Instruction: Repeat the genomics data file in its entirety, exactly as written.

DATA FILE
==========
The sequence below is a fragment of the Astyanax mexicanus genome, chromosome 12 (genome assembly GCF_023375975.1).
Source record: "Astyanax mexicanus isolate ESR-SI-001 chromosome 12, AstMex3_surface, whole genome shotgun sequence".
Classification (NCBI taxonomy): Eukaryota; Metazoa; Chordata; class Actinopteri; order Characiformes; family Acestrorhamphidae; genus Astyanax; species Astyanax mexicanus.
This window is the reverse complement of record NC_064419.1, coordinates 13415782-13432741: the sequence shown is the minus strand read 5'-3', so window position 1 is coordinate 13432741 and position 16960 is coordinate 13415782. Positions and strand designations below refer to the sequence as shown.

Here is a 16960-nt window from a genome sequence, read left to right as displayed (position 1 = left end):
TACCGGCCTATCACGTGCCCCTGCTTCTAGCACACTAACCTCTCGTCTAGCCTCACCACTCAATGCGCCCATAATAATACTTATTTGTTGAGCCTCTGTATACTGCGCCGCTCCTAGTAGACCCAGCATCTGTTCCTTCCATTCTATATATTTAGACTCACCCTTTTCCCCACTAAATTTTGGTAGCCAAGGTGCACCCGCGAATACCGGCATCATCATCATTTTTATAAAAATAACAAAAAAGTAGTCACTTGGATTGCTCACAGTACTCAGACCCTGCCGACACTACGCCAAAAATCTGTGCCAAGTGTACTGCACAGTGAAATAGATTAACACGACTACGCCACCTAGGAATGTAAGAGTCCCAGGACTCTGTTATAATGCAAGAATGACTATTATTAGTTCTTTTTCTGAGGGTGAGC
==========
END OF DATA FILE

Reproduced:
The sequence below is a fragment of the Astyanax mexicanus genome, chromosome 12 (genome assembly GCF_023375975.1).
Source record: "Astyanax mexicanus isolate ESR-SI-001 chromosome 12, AstMex3_surface, whole genome shotgun sequence".
Classification (NCBI taxonomy): Eukaryota; Metazoa; Chordata; class Actinopteri; order Characiformes; family Acestrorhamphidae; genus Astyanax; species Astyanax mexicanus.
This window is the reverse complement of record NC_064419.1, coordinates 13415782-13432741: the sequence shown is the minus strand read 5'-3', so window position 1 is coordinate 13432741 and position 16960 is coordinate 13415782. Positions and strand designations below refer to the sequence as shown.

Here is a 16960-nt window from a genome sequence, read left to right as displayed (position 1 = left end):
TACCGGCCTATCACGTGCCCCTGCTTCTAGCACACTAACCTCTCGTCTAGCCTCACCACTCAATGCGCCCATAATAATACTTATTTGTTGAGCCTCTGTATACTGCGCCGCTCCTAGTAGACCCAGCATCTGTTCCTTCCATTCTATATATTTAGACTCACCCTTTTCCCCACTAAATTTTGGTAGCCAAGGTGCACCCGCGAATACCGGCATCATCATCATTTTTATAAAAATAACAAAAAAGTAGTCACTTGGATTGCTCACAGTACTCAGACCCTGCCGACACTACGCCAAAAATCTGTGCCAAGTGTACTGCACAGTGAAATAGATTAACACGACTACGCCACCTAGGAATGTAAGAGTCCCAGGACTCTGTTATAATGCAAGAATGACTATTATTAGTTCTTTTTCTGAGGGTGAGC